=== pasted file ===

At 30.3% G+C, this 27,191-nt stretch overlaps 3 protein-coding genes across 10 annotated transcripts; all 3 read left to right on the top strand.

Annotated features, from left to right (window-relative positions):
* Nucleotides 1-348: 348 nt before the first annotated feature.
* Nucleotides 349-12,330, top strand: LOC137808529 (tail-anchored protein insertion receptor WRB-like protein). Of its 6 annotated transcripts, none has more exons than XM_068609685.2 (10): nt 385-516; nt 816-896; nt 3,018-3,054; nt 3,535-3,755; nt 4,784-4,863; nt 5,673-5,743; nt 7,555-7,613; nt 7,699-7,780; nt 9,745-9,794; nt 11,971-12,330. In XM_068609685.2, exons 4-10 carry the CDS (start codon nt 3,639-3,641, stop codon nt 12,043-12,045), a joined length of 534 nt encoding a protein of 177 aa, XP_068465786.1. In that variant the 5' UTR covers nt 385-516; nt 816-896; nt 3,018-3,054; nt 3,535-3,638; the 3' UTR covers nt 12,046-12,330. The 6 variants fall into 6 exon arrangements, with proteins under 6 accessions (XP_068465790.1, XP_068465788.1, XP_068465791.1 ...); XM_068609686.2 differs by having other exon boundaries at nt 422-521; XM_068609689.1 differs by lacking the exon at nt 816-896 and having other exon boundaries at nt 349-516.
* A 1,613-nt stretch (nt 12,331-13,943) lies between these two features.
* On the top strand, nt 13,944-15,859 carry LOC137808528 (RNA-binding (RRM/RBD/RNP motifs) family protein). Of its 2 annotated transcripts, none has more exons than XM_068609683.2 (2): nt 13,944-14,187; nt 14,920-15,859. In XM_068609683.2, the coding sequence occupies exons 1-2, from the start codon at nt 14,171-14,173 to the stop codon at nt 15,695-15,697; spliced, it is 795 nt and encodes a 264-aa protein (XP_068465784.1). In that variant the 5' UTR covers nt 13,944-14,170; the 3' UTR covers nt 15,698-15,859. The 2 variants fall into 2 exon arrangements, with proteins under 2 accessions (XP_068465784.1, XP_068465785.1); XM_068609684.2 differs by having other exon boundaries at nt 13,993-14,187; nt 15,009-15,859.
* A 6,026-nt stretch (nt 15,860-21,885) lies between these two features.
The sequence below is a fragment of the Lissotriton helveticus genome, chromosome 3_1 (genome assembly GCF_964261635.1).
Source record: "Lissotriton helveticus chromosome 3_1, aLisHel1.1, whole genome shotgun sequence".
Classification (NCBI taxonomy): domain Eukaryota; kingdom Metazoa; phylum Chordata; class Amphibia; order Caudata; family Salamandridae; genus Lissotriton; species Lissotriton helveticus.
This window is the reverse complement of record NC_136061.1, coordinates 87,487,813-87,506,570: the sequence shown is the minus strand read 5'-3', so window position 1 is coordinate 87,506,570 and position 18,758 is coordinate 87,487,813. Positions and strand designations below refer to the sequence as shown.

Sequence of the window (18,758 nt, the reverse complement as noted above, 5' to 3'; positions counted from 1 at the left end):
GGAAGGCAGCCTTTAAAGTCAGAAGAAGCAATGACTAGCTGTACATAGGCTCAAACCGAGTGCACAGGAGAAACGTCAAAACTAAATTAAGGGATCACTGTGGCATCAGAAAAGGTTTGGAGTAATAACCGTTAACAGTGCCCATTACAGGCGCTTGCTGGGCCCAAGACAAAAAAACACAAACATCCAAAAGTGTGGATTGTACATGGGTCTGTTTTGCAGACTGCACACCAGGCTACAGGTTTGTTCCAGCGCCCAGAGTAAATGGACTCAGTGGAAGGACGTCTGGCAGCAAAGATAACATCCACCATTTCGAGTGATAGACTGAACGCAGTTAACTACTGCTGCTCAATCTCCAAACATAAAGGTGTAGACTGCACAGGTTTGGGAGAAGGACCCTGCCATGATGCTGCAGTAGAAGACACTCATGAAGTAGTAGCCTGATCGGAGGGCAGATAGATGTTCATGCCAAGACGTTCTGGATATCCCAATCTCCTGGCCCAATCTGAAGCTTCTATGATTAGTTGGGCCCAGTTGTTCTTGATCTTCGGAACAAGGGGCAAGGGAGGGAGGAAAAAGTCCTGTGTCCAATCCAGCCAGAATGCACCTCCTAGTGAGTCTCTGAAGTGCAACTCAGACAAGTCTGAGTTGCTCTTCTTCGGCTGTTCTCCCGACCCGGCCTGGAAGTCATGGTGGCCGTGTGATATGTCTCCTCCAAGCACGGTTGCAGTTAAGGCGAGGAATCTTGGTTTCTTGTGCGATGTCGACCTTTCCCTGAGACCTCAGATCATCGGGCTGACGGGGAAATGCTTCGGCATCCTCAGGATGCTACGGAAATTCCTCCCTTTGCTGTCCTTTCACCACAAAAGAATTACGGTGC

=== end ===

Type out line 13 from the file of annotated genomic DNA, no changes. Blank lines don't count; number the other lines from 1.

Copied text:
GGAAGGCAGCCTTTAAAGTCAGAAGAAGCAATGACTAGCTGTACATAGGCTCAAACCGAGTGCACAGGAGAAACGTCAAAACTAAATTAAGGGATCACTGTGGCATCAGAAAAGGTTTGGAGTAATAACCGTTAACAGTGCCCATTACAGGCGCTTGCTGGGCCCAAGACAAAAAAACACAAACATCCAAAAGTGTGGATTGTACATGGGTCTGTTTTGCAGACTGCACACCAGGCTACAGGTTTGTTCCAGCGCCCAGAGTAAATGGACTCAGTGGAAGGACGTCTGGCAGCAAAGATAACATCCACCATTTCGAGTGATAGACTGAACGCAGTTAACTACTGCTGCTCAATCTCCAAACATAAAGGTGTAGACTGCACAGGTTTGGGAGAAGGACCCTGCCATGATGCTGCAGTAGAAGACACTCATGAAGTAGTAGCCTGATCGGAGGGCAGATAGATGTTCATGCCAAGACGTTCTGGATATCCCAATCTCCTGGCCCAATCTGAAGCTTCTATGATTAGTTGGGCCCAGTTGTTCTTGATCTTCGGAACAAGGGGCAAGGGAGGGAGGAAAAAGTCCTGTGTCCAATCCAGCCAGAATGCACCTCCTAGTGAGTCTCTGAAGTGCAACTCAGACAAGTCTGAGTTGCTCTTCTTCGGCTGTTCTCCCGACCCGGCCTGGAAGTCATGGTGGCCGTGTGATATGTCTCCTCCAAGCACGGTTGCAGTTAAGGCGAGGAATCTTGGTTTCTTGTGCGATGTCGACCTTTCCCTGAGACCTCAGATCATCGGGCTGACGGGGAAATGCTTCGGCATCCTCAGGATGCTACGGAAATTCCTCCCTTTGCTGTCCTTTCACCACAAAAGAATTACGGTGC